The settlement time is determined by the availability of all parties to the transaction.
Your conveyancer or your conveyancer's agent will attend the settlement on your behalf. There is no need nor is it normal practice for you to attend the settlement. As there will normally be four parties attending a simple purchase settlement the time of settlement is made according to when all parties are able to attend a certain venue at the same time. This means that while you may prefer a morning settlement it may not be possible.
The settlement venue is determined by the person or institution that holds the deeds to the property, normally a discharging mortgagee.
The parties normally attending a settlement will be the conveyancer for the buyer, the buyer's lender, the conveyancer for the seller and the sellers discharging lender.
It is at settlement that the deeds to the property are handed over for payment of the sale price.
The title deeds and any related documents will be held by your lender until such time as the loan is repaid.
It is your lender who attends to registration of your ownership of the property and the Land Titles Office and they should do this shortly after the settlement date.
It is normal practice that occupation of the property is not granted until after the settlement has been completed, unless some other arrangement is made. You should not assume that the seller will allow you to move in before settlement even if the property is vacant.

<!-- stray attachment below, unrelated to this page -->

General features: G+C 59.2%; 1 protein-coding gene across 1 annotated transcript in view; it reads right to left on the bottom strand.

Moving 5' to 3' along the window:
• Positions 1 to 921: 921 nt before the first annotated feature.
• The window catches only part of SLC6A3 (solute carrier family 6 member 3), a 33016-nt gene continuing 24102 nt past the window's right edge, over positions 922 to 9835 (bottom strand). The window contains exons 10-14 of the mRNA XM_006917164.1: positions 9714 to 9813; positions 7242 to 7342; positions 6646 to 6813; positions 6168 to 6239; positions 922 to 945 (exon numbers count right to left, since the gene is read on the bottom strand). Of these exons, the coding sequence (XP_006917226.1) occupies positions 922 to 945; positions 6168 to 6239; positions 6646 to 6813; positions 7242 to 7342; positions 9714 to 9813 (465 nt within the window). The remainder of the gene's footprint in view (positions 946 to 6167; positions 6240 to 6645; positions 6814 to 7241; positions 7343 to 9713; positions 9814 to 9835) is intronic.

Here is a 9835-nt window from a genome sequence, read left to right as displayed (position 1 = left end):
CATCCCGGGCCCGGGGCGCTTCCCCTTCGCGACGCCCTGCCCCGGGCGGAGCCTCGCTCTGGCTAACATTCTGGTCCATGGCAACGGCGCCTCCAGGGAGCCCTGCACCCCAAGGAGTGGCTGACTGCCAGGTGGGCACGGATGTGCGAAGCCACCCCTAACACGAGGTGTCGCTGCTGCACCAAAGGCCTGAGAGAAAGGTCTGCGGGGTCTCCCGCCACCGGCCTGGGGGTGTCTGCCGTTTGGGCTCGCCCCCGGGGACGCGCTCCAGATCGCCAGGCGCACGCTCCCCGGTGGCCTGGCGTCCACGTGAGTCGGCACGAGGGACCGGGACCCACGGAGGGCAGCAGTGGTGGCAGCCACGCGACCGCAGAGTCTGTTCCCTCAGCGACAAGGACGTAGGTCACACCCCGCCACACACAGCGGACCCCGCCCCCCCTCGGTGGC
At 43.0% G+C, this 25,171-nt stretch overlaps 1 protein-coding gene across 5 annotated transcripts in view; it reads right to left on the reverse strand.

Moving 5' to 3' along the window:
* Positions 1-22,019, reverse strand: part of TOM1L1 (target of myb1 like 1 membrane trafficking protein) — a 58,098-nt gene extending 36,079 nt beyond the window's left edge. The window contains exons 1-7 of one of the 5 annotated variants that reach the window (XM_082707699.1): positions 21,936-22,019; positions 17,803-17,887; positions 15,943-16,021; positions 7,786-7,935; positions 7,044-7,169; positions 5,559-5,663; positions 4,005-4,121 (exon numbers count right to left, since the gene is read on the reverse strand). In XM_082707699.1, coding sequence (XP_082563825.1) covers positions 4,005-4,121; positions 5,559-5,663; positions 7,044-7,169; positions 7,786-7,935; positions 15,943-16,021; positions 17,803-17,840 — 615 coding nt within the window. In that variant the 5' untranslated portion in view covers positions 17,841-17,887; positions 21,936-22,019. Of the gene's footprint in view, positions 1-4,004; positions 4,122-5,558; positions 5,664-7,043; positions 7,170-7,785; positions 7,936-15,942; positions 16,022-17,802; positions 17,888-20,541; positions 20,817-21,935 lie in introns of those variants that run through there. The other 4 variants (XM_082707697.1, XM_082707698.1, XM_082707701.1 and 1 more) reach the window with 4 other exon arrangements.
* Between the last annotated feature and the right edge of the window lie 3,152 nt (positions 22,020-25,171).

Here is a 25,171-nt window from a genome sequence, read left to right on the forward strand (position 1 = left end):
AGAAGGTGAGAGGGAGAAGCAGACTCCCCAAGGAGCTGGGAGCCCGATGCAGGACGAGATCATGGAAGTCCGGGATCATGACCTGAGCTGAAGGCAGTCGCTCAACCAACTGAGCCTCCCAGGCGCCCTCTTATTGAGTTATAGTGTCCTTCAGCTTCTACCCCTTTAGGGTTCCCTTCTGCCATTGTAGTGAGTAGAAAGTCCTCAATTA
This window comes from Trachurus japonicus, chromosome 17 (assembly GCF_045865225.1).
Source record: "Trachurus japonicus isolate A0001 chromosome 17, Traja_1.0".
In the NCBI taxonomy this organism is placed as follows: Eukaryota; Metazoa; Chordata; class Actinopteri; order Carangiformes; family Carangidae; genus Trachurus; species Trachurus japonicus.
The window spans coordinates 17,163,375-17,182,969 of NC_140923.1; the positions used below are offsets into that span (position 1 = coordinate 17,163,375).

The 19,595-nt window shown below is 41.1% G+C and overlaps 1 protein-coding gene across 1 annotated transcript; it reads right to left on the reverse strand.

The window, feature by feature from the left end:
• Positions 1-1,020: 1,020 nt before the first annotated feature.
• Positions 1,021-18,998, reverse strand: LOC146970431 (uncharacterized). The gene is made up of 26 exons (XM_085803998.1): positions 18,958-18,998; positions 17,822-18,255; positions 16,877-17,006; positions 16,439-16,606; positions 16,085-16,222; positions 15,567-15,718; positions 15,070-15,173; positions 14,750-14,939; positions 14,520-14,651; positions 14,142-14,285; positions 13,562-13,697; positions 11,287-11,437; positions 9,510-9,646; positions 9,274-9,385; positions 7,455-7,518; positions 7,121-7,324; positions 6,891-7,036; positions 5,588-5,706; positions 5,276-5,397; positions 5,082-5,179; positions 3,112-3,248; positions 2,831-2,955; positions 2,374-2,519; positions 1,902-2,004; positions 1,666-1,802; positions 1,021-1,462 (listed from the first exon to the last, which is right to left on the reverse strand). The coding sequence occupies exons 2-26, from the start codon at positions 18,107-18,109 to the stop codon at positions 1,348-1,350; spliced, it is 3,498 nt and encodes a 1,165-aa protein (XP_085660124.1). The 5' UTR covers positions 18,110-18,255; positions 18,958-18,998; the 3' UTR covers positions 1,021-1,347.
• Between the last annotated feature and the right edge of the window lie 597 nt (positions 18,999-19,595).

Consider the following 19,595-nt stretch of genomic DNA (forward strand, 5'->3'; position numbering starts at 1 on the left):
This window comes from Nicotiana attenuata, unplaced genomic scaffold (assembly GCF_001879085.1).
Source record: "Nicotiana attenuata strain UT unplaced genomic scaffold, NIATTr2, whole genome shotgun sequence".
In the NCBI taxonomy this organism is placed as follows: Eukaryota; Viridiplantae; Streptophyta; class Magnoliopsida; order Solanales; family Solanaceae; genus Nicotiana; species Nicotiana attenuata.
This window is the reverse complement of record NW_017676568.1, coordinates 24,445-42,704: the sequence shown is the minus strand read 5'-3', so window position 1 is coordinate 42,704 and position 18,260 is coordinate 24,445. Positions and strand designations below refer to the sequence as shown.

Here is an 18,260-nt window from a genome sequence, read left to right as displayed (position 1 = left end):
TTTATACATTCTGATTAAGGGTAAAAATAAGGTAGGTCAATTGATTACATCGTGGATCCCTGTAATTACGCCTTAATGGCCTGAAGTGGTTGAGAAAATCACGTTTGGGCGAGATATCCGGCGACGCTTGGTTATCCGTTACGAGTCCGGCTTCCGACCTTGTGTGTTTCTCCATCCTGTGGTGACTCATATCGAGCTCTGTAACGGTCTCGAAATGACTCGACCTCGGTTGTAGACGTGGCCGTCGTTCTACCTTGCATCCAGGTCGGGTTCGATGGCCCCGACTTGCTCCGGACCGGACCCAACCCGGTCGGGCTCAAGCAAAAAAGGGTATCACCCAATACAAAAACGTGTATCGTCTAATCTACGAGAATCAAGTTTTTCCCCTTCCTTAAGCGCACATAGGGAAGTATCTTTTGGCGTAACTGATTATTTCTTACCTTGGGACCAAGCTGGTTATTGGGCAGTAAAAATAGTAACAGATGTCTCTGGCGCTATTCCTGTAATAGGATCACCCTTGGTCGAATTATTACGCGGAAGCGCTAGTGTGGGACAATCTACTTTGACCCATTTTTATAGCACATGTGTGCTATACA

Because you may not have a firm time and date for settlement when you want to book the removalist it is difficult to organise the time for the removalist to arrive and load and then to arrive at your new property coinciding with the settlement time. Unfortunately this is a fact you just have to deal with and it may be best to arrange for the removalist to do an afternoon move in preference for paying the removalist to sit and wait for confirmation to unload.
Buying with an existing tenant
If a tenant occupies the property and they have a current lease than you take over the vendor's role as landlord, immediately settlement has taken place.